The swamps are the “Gold Mines of Carolina; from them all our Rice is produced, consequently they are the Source of infinite Wealth, and will always reward the industrious and persevering Planter.”


Rice became Carolina’s wonder crop.


Seeds of Wealth

The English established their first permanent settlement in Carolina in 1670. By 1680, settlers began to acquire land along Goose Creek and the Ashley River since both rivers offered direct access to Charleston via the Cooper River. These early planters, with the knowledge and labor of enslaved Africans, would make vast fortunes by growing rice in inland swamps. Indeed, the story of rice in Carolina dates from the earliest period of the colony when the Proprietors listed it as an experimental crop. By 1694, the crop was so well that the Proprietors accepted it as a means of paying land taxes.

Rice became a get rich quick crop just as sugar had in the West Indies. Rice planting families such as the Izards, Barkers, Middletons, Coachmans, Wrights, Warings, Parkers, and Childs all owned large estates; many built brick homes along the rivers to display their new wealth. In the middle of the 1700s, they added indigo as a cash crop. The planters reaped large profits from indigo due to a British bounty on the dye. All of the former plantations through which Palmetto Commerce Parkway passes grew inland rice throughout the 18th century. Remnants of some of the earliest rice fields constructed in Carolina are still present along the parkway.

It is no coincidence that as rice production took hold in the new colony, the number of African captives imported into Carolina also increased dramatically. By the early 18th century thousands of enslaved people were taken from Africa to supply the ever increasing demand for slave labor. Planters preferred people from Africa’s rice growing regions. They brought not only their labor but their knowledge of growing rice and many other skills. Slaves were brick masons, black smiths, seamstresses, cooks, basket makers, potters, boat builders, and farmers.

Further Exploration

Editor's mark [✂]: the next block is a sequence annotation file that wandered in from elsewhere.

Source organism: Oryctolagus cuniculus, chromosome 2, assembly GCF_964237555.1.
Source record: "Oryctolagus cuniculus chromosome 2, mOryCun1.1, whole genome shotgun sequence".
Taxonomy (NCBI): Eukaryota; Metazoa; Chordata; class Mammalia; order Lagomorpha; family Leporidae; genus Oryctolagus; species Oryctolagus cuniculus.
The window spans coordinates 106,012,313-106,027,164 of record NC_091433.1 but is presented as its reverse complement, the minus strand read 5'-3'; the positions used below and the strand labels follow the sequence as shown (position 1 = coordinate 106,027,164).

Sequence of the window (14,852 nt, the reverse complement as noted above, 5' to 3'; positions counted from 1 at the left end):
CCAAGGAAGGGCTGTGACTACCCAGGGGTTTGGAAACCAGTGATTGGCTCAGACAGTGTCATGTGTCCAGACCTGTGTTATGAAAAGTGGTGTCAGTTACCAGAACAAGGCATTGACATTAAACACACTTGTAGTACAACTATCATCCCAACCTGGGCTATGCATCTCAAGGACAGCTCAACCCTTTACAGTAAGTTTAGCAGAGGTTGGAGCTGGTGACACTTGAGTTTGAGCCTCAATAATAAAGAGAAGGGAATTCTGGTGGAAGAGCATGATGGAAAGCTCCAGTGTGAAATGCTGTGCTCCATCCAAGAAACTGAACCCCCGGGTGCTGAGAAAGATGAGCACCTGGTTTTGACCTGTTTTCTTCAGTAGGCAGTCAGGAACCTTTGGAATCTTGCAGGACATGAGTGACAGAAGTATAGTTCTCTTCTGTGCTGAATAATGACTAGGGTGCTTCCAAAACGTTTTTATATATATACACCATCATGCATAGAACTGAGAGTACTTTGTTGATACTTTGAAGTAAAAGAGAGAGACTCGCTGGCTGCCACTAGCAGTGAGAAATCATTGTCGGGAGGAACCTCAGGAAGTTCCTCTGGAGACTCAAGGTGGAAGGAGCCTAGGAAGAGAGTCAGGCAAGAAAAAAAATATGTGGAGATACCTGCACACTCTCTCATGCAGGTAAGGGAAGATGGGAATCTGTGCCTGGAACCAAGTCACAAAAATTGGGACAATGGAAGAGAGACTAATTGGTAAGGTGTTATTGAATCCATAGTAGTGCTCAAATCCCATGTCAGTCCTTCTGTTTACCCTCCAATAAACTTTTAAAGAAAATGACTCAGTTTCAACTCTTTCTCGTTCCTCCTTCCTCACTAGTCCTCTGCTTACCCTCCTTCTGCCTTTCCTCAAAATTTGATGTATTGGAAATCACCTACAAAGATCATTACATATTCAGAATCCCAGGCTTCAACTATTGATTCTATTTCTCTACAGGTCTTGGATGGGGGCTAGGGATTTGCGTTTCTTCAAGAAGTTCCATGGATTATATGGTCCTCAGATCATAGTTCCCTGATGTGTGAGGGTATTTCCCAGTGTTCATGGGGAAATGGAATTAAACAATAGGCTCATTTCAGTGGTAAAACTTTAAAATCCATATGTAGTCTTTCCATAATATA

Transatlantic Slave Trade Database

Carolina Lowcountry and the Atlantic World

South Carolina Historical Society

The After Slavery Project

Avery Research Center for African American History and Culture

Penn Center

Many Thousands Gone, the First Two Centuries of Slavery in North America
by Ira Berlin, Harvard University Press, Cambridge, Massachusetts, 1998.

South Carolina, A History
by Walter Edgar, University of Press, Columbia, 1998.

Rice and Slaves, Ethnicity and the Slave Trade in Colonial South Carolina
by Daniel Littlefield, University of Illinois Press, Urbana.

The Economy of British America 1607-1789
by John McCusker and Russell Menard, University of North Carolina Press, Chapel Hill, 1985.

Rivers and Regions of Early South Carolina, Articles from the South Carolina Historical and Genealogical Magazine
by Henry A. M. Smith, The Reprint Publishers, Spartanburg, 1988.

Black Majority, Negroes in Colonial South Carolina from 1670 through the Stono Rebellion
by Peter Wood, W.W. Norton and Company, New York, 1974.

The Atlantic Slave Trade
by Johannes Postma, University of Florida Press, Gainesville, 2003.

A portion of Herman Molls map of Carolina, 1732.

A portion of Herman Molls map of Carolina, 1732.

The Ashley River from Middleton Plantation.

The Ashley River from Middleton Plantation.

West African farmers (Courtesy of

West African farmers (Courtesy of